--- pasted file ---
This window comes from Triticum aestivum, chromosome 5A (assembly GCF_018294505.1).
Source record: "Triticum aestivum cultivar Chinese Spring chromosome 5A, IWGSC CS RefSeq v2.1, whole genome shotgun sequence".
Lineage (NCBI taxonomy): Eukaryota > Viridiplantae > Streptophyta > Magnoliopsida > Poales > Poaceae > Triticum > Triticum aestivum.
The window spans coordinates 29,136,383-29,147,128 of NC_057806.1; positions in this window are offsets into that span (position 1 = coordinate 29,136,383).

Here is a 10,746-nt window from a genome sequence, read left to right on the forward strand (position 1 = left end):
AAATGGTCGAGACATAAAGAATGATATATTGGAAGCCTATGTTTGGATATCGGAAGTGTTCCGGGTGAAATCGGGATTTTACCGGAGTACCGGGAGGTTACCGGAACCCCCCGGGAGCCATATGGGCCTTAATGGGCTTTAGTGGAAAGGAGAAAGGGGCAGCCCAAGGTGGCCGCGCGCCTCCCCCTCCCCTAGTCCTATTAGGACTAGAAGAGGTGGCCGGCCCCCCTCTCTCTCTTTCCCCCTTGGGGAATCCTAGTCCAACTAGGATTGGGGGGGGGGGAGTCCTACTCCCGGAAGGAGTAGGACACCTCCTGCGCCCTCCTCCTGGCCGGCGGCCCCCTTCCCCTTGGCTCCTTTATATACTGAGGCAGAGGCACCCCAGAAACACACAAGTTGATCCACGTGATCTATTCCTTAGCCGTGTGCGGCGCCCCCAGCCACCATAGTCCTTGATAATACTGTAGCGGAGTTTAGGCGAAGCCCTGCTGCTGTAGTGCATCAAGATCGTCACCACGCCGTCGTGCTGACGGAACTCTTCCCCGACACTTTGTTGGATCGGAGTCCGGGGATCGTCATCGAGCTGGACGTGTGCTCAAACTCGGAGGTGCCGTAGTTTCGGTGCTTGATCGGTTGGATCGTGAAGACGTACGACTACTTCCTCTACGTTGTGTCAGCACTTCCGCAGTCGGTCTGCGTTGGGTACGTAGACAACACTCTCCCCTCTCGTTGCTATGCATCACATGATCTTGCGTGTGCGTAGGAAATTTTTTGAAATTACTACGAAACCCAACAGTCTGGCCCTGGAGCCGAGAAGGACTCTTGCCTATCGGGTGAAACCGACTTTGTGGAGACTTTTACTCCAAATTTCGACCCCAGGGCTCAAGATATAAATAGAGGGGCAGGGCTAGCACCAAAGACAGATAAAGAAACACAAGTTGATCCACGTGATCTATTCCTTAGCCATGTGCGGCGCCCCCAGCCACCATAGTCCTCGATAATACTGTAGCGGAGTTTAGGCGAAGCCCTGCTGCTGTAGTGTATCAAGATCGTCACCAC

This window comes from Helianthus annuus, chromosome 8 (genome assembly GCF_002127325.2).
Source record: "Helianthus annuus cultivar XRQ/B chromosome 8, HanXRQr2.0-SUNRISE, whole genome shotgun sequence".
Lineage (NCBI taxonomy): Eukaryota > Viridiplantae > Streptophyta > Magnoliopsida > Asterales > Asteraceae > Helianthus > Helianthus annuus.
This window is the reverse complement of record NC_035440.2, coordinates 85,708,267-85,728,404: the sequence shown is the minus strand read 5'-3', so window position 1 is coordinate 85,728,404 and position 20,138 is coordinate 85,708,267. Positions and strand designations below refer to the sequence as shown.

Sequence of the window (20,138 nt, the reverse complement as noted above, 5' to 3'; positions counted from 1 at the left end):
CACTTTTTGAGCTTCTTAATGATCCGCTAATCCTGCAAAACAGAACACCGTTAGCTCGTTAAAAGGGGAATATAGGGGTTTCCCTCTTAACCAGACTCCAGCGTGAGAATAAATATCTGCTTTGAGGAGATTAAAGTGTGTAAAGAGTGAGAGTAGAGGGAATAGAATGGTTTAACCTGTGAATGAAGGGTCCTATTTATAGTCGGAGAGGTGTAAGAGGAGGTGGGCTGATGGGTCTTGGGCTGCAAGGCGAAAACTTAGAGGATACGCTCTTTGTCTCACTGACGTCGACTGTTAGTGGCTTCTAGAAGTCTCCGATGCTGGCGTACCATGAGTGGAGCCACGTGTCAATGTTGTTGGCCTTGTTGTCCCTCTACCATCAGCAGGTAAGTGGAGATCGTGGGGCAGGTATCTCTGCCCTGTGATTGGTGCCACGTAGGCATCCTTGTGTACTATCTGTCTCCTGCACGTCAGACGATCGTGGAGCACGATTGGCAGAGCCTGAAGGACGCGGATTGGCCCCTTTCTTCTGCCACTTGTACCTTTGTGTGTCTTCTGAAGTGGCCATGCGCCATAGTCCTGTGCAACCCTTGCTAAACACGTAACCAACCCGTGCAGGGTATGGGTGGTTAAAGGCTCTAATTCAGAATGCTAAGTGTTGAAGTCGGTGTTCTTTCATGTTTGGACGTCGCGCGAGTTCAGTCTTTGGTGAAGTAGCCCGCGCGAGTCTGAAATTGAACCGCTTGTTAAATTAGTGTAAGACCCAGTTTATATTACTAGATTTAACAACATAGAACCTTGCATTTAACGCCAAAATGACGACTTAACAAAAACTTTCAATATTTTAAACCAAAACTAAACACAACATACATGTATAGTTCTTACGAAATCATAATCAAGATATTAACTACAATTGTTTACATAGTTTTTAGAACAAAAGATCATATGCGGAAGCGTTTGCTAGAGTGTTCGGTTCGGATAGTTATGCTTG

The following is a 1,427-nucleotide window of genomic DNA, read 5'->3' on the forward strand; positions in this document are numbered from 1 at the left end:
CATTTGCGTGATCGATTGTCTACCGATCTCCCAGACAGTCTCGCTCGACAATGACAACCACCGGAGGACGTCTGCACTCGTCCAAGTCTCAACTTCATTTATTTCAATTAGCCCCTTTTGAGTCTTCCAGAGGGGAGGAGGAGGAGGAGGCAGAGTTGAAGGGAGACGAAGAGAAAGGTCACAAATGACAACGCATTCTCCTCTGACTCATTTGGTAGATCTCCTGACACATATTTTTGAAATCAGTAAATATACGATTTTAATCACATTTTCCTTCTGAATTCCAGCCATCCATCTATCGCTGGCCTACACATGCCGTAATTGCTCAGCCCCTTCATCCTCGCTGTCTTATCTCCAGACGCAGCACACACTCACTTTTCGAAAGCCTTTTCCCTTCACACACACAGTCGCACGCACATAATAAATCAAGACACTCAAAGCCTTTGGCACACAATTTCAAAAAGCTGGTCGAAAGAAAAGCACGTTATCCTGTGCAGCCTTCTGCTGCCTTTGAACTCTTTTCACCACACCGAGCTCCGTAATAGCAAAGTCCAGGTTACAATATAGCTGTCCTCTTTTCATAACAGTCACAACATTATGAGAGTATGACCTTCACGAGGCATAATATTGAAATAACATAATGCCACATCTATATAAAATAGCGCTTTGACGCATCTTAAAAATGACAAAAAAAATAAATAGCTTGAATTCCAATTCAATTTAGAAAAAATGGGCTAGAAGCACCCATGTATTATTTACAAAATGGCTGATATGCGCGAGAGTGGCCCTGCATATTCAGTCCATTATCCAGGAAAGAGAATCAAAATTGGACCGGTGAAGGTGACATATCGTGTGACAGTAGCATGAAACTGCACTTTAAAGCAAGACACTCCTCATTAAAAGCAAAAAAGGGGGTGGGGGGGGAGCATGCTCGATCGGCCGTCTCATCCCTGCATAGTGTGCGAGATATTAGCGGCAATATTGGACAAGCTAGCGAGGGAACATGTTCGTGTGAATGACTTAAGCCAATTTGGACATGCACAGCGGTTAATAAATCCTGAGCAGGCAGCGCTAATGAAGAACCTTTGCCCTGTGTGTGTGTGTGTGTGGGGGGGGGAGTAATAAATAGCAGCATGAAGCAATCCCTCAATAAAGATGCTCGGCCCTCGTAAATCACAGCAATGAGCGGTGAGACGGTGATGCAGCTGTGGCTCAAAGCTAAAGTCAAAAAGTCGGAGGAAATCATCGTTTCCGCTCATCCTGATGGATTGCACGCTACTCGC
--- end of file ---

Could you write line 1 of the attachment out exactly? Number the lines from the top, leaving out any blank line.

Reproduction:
This window comes from Triticum aestivum, chromosome 5A (assembly GCF_018294505.1).